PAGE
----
As a touring cyclist there are odd occasions when I want to feel like a female again! I bought the Muji cube dress (it actually comes in a cube). it's a loose fitting knee length black dress that can be worn as a nightie to bed, a sundress to the beach, on a dinner date or for a night of dancing.

INDY TIP: I also carry a brightly coloured scarf which dresses it up and takes up no room, plus it doubles as a tea towel or a bandana.


IJ Small -macbook -air  Macbook

9. LAPTOP: I heart my Macbook air

I started my tour with a cheap netbook notebook which was ok until I wanted to start working with video. Plus it took a long time to load photos and upload things to my website. The lovely folks at Boxerchips loaned me their Macbook Air and it has been incredible. I was worried that something that can slide into an A4 envelope, weighing less than a magazine wouldn't be up for the rough and tumble of cycle touring. But I've been proved wrong and the battery life is good for 3-4 hours.

INDY TIP: Turn the brightness of your screen right down to save loads of battery power.


10. GIRL TALK: The monthly drama!

Guys avert your eyes for a second. Being a female cycle tourist has it's own unique challenges especially at that time of the month. Without going into too much detail, after being introduced to the Mooncup at Glastonbury festival last year I've never looked back.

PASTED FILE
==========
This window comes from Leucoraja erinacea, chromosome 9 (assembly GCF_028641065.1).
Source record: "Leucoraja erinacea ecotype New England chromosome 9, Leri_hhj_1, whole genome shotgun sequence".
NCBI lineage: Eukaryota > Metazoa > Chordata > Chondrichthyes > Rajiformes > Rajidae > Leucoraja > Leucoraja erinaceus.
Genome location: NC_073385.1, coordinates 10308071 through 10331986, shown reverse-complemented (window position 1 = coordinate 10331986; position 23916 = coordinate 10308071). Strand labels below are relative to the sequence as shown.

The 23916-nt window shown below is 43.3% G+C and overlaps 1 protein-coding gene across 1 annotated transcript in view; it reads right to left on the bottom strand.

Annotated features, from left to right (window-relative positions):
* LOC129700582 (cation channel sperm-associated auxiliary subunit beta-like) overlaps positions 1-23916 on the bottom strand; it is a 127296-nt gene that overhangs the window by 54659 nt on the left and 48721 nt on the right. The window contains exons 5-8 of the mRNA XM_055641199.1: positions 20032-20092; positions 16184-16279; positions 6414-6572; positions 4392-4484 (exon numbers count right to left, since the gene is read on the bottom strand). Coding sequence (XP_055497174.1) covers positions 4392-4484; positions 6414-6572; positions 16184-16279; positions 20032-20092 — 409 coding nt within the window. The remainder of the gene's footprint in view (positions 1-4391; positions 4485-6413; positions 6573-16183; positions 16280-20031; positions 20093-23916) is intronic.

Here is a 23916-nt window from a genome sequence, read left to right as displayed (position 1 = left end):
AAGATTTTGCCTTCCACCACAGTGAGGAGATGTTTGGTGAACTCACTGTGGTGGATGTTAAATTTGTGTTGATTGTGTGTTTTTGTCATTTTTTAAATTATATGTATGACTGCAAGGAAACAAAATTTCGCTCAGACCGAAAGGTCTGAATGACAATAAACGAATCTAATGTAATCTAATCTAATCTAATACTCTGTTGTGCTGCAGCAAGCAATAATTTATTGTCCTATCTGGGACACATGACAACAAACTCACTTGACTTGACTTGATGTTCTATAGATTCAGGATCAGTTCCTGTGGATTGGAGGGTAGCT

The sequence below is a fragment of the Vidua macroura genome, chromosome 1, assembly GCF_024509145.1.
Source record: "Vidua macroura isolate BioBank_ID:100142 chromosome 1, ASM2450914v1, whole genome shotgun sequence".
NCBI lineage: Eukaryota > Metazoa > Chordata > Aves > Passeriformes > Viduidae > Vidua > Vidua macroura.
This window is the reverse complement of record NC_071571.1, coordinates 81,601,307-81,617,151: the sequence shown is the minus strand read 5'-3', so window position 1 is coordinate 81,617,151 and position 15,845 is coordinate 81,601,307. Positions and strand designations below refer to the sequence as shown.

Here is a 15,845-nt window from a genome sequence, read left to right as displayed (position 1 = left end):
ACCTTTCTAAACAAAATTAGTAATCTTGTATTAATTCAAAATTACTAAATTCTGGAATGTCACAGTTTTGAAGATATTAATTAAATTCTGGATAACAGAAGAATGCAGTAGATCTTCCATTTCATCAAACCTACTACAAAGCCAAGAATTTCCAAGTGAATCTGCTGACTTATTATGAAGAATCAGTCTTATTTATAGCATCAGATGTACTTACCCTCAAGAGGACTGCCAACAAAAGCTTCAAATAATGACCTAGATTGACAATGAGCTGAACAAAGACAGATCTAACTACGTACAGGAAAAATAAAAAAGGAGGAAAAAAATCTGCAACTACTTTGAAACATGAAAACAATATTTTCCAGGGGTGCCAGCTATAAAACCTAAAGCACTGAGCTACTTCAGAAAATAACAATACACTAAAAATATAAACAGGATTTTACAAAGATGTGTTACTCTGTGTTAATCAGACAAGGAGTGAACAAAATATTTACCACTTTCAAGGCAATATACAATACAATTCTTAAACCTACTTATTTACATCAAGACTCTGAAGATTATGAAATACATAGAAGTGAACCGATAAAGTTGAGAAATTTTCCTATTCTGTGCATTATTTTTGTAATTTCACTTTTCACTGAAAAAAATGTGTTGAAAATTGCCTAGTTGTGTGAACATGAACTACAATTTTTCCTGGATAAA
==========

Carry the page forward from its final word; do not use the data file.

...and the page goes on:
If you have any cycle tour gear tips I'd love to hear about them, just write a comment below.


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Latest Poll Results
New York: What will Indiana June do in the big apple?
21% Track down and visit Oliver Jeffers:
Renowned Children's storybook writer & illustrator
11% Walk the High Line:
A linear park built on a 1.45-mile section of the elevated NY Central Railroad 
11% Be a NYC detective for a day: 
Part game, theatre and tour to discover some of NYC's most off-the-beaten path spots
13% Explore the City Hall Subway Station: 
Abandoned & hidden from the public for 60 years
12% Flying trapeze class:
Hone her circus skills learning how to fly on a trapeze 
30% NZ Flag + Statue of Liberty:
Bodypaint the NZ flag on her body and go up the Statue of Liberty
2% Go to Queens and find a 'Nanny' sound-alike:
Video someone with the nanny accent saying "noo Zealand, i love that place"
Voting closed | 204 VOTES